The turn of the year brings with it the irresistible urge to make a list and check it twice. International box-office takings might be down but the quality and breadth of films available to Irish cinemagoers is as strong and vibrant as ever. I’ve catalogued my 13 favourites here but might easily have included 13 more. The blockbusters might not have a great summer but it’s been a vintage for cinema.
Before we get to the selection, first an apology: I haven't been updating this blog as regularly as before, or as regularly as I should. I can't say that will change in the year to come, as the pressures on my time aren't likely to change. If you want more posts, please say so in the comments.
Now, my film of the year is Ida, the story of a young novice nun who discovers a dark family secret in an austere, almost abandoned 1960s Poland. A haunting meditation on identity, history and survival, crafted with deceptive simplicity and photographed in luminous black and white, Pawel Pawlikowski’s film is a masterwork. The rest of the best, in no particular order:
Unsettling, erotic and dangerously hypnotic, British director Jonathan Glazer’s audacious sci-fi tells the sideways story of an alien, transported to contemporary Glasgow, who preys on the unwitting human inhabitants.
Christopher Nolan’s madly-ambitious sci-fi space opera divided audiences right down the middle but seeing it in a 70mm projection on the IMAX screen was 2014s best argument for watching films on the big screen, with big sound, in the big dark.
Even from under a papier-mâché head, Michael Fassbender is brilliant in Lenny Abrahamson’s funny/sad story of a talentless keyboard player (Domhnall Gleeson) joining an edgy art-school band to make an album in the Wicklow mountains.
12 Years A Slave
Raw and mad, Fassbender again astonished in Steve McQueen’s heartbreaking, Best Film Oscar-winner about American slavery, playing a demented plantation owner refusing to release Chiwetel Ejiofor’s Solomon Northup, a free man stolen into bondage.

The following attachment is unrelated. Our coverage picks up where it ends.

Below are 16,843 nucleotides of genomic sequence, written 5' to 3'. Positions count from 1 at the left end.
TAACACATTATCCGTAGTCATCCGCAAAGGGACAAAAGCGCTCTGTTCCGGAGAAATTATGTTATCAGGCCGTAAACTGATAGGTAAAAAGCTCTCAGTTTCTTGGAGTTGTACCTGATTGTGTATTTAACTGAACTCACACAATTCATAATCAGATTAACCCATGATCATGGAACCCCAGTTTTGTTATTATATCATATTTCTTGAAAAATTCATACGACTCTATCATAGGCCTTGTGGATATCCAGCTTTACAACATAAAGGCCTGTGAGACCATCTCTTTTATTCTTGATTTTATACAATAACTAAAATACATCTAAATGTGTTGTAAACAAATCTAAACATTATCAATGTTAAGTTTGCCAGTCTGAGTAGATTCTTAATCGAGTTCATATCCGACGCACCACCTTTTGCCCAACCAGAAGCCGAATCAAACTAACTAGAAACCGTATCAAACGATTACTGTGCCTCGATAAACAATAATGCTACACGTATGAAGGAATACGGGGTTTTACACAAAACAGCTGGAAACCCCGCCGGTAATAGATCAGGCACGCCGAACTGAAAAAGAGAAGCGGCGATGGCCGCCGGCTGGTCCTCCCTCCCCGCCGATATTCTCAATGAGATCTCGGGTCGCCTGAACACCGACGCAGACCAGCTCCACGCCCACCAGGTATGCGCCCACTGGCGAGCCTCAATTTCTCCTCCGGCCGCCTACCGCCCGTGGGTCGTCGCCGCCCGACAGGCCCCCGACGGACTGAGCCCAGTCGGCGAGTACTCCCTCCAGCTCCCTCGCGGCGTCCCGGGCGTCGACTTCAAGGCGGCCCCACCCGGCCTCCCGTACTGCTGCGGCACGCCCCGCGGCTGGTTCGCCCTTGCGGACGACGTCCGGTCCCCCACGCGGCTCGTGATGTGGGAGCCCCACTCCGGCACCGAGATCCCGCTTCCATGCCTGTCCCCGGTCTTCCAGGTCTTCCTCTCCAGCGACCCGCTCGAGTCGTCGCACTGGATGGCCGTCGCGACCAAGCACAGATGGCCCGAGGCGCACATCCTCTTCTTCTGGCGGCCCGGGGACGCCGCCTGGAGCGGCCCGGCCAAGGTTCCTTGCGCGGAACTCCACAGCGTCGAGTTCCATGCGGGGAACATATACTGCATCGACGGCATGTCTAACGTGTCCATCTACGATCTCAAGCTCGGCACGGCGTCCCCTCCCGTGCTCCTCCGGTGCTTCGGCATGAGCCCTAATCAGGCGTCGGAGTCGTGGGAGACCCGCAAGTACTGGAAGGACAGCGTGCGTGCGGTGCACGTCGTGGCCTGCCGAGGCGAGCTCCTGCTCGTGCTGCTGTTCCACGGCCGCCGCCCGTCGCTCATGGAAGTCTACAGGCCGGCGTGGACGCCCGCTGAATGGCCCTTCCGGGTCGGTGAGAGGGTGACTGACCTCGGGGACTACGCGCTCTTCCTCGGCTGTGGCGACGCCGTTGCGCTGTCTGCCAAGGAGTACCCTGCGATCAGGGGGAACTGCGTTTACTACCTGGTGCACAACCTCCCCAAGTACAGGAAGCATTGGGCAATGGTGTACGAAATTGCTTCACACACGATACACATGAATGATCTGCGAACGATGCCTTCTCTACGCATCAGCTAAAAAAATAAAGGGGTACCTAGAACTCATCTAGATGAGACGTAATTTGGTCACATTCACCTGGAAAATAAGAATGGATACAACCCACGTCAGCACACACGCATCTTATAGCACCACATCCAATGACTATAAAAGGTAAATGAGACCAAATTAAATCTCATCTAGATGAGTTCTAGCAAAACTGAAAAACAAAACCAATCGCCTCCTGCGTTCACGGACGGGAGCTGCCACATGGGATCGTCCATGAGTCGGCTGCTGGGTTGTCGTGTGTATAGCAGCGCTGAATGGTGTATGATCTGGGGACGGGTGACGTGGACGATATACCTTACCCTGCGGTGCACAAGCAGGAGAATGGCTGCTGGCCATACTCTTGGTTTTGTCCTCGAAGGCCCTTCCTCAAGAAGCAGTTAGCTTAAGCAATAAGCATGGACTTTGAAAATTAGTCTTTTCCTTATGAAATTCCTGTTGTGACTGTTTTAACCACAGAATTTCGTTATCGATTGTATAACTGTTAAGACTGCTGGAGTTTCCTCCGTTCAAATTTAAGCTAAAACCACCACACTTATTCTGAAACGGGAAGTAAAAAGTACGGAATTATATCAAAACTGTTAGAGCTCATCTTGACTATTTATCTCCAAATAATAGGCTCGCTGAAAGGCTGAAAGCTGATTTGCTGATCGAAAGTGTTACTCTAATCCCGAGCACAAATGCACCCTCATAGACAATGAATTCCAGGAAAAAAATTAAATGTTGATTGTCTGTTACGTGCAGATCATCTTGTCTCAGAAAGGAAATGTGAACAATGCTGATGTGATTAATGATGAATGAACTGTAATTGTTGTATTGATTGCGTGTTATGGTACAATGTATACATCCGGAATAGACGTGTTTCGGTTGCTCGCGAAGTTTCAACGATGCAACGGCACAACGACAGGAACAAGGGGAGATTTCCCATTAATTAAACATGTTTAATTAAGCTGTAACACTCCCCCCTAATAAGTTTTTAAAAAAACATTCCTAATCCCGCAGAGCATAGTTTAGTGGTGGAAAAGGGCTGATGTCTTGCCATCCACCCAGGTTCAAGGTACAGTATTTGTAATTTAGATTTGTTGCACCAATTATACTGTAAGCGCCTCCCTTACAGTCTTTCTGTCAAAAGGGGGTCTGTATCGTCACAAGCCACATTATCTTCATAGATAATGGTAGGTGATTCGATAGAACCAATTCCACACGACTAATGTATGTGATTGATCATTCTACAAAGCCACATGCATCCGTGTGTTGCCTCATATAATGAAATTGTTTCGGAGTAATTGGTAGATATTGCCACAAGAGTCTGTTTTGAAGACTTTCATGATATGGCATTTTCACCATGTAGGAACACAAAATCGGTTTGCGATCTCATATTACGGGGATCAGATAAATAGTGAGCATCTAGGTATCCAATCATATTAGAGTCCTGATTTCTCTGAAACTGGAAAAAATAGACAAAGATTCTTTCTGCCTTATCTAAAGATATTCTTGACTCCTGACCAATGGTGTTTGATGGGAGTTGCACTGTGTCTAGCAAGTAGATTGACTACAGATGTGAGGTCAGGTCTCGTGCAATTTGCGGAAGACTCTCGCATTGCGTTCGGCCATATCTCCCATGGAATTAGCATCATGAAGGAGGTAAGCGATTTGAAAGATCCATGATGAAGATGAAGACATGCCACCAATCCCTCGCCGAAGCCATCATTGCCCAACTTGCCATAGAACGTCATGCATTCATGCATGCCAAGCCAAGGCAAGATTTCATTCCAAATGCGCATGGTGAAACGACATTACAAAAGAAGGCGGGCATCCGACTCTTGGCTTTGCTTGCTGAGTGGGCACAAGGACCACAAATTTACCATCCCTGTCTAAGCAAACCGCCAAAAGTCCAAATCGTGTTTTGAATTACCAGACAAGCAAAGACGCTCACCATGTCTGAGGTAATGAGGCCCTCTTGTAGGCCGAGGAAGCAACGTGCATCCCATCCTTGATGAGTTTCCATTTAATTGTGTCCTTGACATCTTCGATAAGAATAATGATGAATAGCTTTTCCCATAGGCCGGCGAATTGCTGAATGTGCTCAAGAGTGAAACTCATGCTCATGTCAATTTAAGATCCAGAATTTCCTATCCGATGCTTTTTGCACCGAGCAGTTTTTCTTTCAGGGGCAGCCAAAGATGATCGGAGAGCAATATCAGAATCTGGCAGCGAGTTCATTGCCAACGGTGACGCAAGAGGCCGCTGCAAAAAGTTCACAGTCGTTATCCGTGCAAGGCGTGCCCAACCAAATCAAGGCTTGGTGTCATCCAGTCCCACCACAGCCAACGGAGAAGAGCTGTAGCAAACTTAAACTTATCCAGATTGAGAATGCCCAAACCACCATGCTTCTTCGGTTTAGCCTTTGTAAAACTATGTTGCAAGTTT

The Lego Movie
It might have been just another kid’s toy tie-in cash-cow but Phil Lord and Chris Miller’s visually stunning, funny and subversive Lego Movie turned out to be the year’s best animation. A stirring tribute to the power of the imagination.
Ten years on from his debut The Return, Andrey Zvyagintsev continues his forensic dissection of contemporary Russian life with this angry story of a car mechanic fighting a corrupt local mayor to keep ownership of his family’s land.
The Wolf of Wall Street
His best film in years, Martin Scorsese takes a pop at 90s excesses and their malignant after-effects in this blisteringly paced and packed romp with Leonardo DiCaprio on electrifying form as a junk-bond trader living it up in good times New York.
The book that everyone read became the film that everyone saw. One of the biggest non-franchise films at the Irish box office this year, David Fincher’s take on Gillian Flynn’s novel is a ripe and rewarding circus of pulp noir, black comedy and sly surprises.
Spike Jonze returned from a lengthy absence with this tender and sad film, set in a near future in which Joaquin Phoenix’s lonely writer falls in love with his computer’s operating system (the smoky-voiced Scarlett Johansson, who has had quite a year).
We Are The Best!
An adorable teen comedy from Lukas Moodysson, based on his wife Coco’s graphic novel, that follows three 13-year-old girls who start a punk band in 1980s Stockholm.
The Grand Budapest Hotel
Wes Anderson makes possibly his best film yet; a painstakingly beautiful, howlingly funny comedy about lives and loves at a Mitteleuropean hotel, in a fictional mountain state, between the wars. As fun to just look at as it is to watch, Ralph Fiennes’ performance alone made it a must see.
Ellar Coltrane goes from boy to man before our eyes in Richard Linklater’s saga of everyday life, filmed over 12 years, which hangs on the passage of time and our perception of it. Made up of those bits that usually get cut from films about families (as opposed to ‘family films’) it considers the past, present and future all at once and in a unique way.
And the worst film of 2014?
Even in a good year there’s no shortage of bad films but there was only one possible winner (or is it loser?): Olivier Dahan’s purported biopic Grace of Monaco, a deranged and misguided soap-opera.
*Image of Pawel Pawlikowski and cinematographer Lukasz Zal from this story on the American Society of Cinematographers website